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For artists, probably, like for nature, bad weather is only a conditional category. The sad and cold landscape familiar to all of us can be an inspiration? It turns out yes, maybe. Just look at Vasilyev’s picture “The Thaw”. Here, the famous Russian slut is portrayed so vividly and expressively that even a person who has never seen her in her life will feel it.
Even the stretched form of the canvas makes the mud more expressive and enhances the feeling of hopelessness. The picture becomes more dull by the trees in the background still in hibernation and a wretched hut barely showing signs of life.
The sky, gloomy and cloudy, increases the pressure, and in a semantic sense makes the picture complete. In the foreground is a blurred and dispersed country road, and an essential detail of the painting is a traveler with a child. Tired travelers to some extent make the overall background of the picture more alarming. But on the other hand, if there is a traveler on the road and a thaw from the thaw, then hope and spring are probably ahead. The fact is that Vasiliev painted his picture young (it is the first adult work), and it seems that he was not completely embraced by sad thoughts.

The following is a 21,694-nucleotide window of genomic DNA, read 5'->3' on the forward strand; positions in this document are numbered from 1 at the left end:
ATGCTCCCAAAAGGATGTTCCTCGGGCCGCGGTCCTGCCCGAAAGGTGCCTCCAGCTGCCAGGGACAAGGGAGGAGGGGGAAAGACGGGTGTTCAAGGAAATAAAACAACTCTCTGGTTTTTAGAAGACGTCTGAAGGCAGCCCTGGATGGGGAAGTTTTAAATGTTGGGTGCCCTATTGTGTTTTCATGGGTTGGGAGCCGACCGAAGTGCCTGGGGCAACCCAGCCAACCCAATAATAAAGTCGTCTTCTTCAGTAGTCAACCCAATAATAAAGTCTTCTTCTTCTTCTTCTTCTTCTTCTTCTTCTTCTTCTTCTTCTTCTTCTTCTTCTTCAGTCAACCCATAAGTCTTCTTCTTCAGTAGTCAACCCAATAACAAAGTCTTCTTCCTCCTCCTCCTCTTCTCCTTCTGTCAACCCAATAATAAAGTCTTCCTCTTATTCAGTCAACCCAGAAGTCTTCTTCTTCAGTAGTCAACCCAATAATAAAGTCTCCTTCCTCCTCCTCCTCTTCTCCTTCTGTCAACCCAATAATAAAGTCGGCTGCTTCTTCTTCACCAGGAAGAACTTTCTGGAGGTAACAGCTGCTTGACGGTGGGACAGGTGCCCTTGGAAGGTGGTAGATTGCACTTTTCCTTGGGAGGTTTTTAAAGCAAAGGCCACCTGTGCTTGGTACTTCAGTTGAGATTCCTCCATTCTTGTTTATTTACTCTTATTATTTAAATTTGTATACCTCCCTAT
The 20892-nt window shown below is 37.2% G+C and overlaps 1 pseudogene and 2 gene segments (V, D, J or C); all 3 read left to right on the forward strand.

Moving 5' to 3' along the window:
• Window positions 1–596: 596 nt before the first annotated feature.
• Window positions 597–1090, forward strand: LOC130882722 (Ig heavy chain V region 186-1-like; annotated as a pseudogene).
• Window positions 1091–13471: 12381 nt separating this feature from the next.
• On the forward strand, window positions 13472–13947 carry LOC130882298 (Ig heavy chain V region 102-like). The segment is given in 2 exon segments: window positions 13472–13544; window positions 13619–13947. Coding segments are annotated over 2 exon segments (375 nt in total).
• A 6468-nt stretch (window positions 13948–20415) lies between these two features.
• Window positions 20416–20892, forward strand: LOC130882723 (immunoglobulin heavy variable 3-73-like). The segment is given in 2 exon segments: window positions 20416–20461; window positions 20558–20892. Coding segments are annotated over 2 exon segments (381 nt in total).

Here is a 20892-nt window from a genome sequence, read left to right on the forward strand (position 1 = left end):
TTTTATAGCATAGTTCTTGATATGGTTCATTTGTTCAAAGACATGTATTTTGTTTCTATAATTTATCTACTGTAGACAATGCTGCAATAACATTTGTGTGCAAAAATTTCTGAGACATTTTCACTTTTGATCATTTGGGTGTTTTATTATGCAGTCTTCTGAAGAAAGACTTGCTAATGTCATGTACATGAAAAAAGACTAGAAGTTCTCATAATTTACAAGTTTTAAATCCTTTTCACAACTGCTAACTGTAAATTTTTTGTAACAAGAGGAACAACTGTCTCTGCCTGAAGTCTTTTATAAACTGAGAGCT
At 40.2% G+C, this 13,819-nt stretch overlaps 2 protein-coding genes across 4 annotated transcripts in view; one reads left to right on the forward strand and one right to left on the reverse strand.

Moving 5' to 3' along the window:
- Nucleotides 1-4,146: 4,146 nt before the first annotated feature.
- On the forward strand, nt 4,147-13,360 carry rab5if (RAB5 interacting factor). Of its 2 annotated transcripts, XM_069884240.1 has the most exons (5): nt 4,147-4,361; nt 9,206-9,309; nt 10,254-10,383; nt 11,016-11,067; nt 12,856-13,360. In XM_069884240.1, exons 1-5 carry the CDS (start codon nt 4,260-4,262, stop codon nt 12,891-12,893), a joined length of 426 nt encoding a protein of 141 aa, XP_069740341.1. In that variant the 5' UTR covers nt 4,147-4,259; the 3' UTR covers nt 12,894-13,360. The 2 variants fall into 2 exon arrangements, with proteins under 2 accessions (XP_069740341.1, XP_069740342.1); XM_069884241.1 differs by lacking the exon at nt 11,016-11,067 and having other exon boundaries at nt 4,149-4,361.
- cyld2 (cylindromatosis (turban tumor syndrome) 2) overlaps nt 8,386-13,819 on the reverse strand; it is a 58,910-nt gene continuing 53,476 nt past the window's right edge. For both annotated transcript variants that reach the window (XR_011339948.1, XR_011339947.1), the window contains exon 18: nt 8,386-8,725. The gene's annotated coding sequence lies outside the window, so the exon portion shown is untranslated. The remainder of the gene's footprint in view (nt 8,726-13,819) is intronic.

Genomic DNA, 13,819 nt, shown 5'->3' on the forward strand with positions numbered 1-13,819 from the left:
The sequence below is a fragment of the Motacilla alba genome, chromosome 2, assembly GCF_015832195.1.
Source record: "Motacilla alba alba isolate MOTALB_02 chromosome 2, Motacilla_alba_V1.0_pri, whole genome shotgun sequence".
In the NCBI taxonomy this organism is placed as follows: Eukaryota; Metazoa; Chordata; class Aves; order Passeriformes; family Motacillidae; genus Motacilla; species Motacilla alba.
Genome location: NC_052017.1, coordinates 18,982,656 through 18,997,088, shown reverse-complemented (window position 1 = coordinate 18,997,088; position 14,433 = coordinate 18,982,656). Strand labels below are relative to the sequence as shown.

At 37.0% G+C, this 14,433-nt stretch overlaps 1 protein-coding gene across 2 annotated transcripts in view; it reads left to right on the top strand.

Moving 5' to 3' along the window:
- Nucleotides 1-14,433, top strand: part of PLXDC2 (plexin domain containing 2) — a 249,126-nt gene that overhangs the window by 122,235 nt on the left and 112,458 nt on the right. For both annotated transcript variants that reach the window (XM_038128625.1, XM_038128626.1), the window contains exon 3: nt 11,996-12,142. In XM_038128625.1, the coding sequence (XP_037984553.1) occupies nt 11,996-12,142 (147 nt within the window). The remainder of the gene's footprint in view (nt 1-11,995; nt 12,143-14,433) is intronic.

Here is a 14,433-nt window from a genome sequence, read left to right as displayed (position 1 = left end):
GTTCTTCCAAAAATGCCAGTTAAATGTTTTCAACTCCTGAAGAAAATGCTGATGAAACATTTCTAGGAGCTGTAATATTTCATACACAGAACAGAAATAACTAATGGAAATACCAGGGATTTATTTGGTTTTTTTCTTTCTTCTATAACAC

Briefly about the picture, which by the way had a lot of positive reviews, including outside of Russia, we can state its ingenious simplicity. The whole essence of the picture in the aggregate of successfully placed parts of the thaw - wet snow, slush, brown trees and bushes, not so cold, but moist air, etc.
A peculiar recognition of the Thaw painting is the fact that in 1872, the London Morning Post expressed a desire that Vasiliev come to the English capital to write a thaw on its streets.